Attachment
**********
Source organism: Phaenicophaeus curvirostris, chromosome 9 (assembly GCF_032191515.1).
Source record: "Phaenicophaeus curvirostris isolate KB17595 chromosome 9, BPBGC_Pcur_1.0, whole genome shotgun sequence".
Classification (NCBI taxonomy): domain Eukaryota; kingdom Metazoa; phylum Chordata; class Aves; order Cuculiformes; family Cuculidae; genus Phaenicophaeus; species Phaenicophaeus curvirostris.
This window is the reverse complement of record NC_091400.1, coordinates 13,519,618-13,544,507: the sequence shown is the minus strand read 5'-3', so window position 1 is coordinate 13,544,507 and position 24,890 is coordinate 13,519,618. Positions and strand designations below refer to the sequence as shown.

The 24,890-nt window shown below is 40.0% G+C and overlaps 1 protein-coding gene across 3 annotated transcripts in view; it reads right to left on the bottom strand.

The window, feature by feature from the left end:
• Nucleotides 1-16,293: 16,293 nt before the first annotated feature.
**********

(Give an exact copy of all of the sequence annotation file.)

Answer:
Source organism: Phaenicophaeus curvirostris, chromosome 9 (assembly GCF_032191515.1).
Source record: "Phaenicophaeus curvirostris isolate KB17595 chromosome 9, BPBGC_Pcur_1.0, whole genome shotgun sequence".
Classification (NCBI taxonomy): domain Eukaryota; kingdom Metazoa; phylum Chordata; class Aves; order Cuculiformes; family Cuculidae; genus Phaenicophaeus; species Phaenicophaeus curvirostris.
This window is the reverse complement of record NC_091400.1, coordinates 13,519,618-13,544,507: the sequence shown is the minus strand read 5'-3', so window position 1 is coordinate 13,544,507 and position 24,890 is coordinate 13,519,618. Positions and strand designations below refer to the sequence as shown.

The 24,890-nt window shown below is 40.0% G+C and overlaps 1 protein-coding gene across 3 annotated transcripts in view; it reads right to left on the bottom strand.

The window, feature by feature from the left end:
• Nucleotides 1-16,293: 16,293 nt before the first annotated feature.